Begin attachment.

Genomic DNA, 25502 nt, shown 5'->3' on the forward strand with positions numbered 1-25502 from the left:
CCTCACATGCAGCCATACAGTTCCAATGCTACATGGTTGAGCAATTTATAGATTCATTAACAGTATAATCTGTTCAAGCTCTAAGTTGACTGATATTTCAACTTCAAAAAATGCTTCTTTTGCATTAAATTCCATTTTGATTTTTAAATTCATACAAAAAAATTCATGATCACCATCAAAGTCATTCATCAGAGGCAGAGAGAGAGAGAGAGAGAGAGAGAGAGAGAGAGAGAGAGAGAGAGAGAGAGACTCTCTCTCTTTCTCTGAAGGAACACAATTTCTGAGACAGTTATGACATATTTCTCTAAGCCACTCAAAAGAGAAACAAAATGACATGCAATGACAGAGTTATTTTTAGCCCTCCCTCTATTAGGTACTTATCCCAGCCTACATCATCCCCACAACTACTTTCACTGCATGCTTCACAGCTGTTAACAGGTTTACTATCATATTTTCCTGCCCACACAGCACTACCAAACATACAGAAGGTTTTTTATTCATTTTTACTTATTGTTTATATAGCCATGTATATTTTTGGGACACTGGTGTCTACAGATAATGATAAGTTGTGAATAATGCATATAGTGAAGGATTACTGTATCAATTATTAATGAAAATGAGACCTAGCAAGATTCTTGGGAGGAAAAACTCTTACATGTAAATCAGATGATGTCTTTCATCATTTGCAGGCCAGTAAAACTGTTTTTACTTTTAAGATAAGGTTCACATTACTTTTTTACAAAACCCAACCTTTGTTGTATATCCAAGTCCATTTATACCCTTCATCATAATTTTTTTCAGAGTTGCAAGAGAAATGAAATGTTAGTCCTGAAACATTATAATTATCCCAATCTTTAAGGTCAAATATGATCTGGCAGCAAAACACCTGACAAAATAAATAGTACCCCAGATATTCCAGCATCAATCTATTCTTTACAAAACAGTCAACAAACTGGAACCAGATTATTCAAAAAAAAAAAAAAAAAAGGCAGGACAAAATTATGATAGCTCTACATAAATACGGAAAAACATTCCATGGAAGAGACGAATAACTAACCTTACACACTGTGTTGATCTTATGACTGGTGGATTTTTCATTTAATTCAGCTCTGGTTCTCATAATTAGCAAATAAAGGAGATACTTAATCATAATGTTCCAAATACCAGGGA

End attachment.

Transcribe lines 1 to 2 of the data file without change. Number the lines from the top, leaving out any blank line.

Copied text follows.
Genomic DNA, 25502 nt, shown 5'->3' on the forward strand with positions numbered 1-25502 from the left:
CCTCACATGCAGCCATACAGTTCCAATGCTACATGGTTGAGCAATTTATAGATTCATTAACAGTATAATCTGTTCAAGCTCTAAGTTGACTGATATTTCAACTTCAAAAAATGCTTCTTTTGCATTAAATTCCATTTTGATTTTTAAATTCATACAAAAAAATTCATGATCACCATCAAAGTCATTCATCAGAGGCAGAGAGAGAGAGAGAGAGAGAGAGAGAGAGAGAGAGAGAGAGAGAGAGAGAGACTCTCTCTCTTTCTCTGAAGGAACACAATTTCTGAGACAGTTATGACATATTTCTCTAAGCCACTCAAAAGAGAAACAAAATGACATGCAATGACAGAGTTATTTTTAGCCCTCCCTCTATTAGGTACTTATCCCAGCCTACATCATCCCCACAACTACTTTCACTGCATGCTTCACAGCTGTTAACAGGTTTACTATCATATTTTCCTGCCCACACAGCACTACCAAACATACAGAAGGTTTTTTATTCATTTTTACTTATTGTTTATATAGCCATGTATATTTTTGGGACACTGGTGTCTACAGATAATGATAAGTTGTGAATAATGCATATAGTGAAGGATTACTGTATCAATTATTAATGAAAATGAGACCTAGCAAGATTCTTGGGAGGAAAAACTCTTACATGTAAATCAGATGATGTCTTTCATCATTTGCAGGCCAGTAAAACTGTTTTTACTTTTAAGATAAGGTTCACATTACTTTTTTACAAAACCCAACCTTTGTTGTATATCCAAGTCCATTTATACCCTTCATCATAATTTTTTTCAGAGTTGCAAGAGAAATGAAATGTTAGTCCTGAAACATTATAATTATCCCAATCTTTAAGGTCAAATATGATCTGGCAGCAAAACACCTGACAAAATAAATAGTACCCCAGATATTCCAGCATCAATCTATTCTTTACAAAACAGTCAACAAACTGGAACCAGATTATTCAAAAAAAAAAAAAAAAAAGGCAGGACAAAATTATGATAGCTCTACATAAATACGGAAAAACATTCCATGGAAGAGACGAATAACTAACCTTACACACTGTGTTGATCTTATGACTGGTGGATTTTTCATTTAATTCAGCTCTGGTTCTCATAATTAGCAAATAAAGGAGATACTTAATCATAATGTTCCAAATACCAGGGA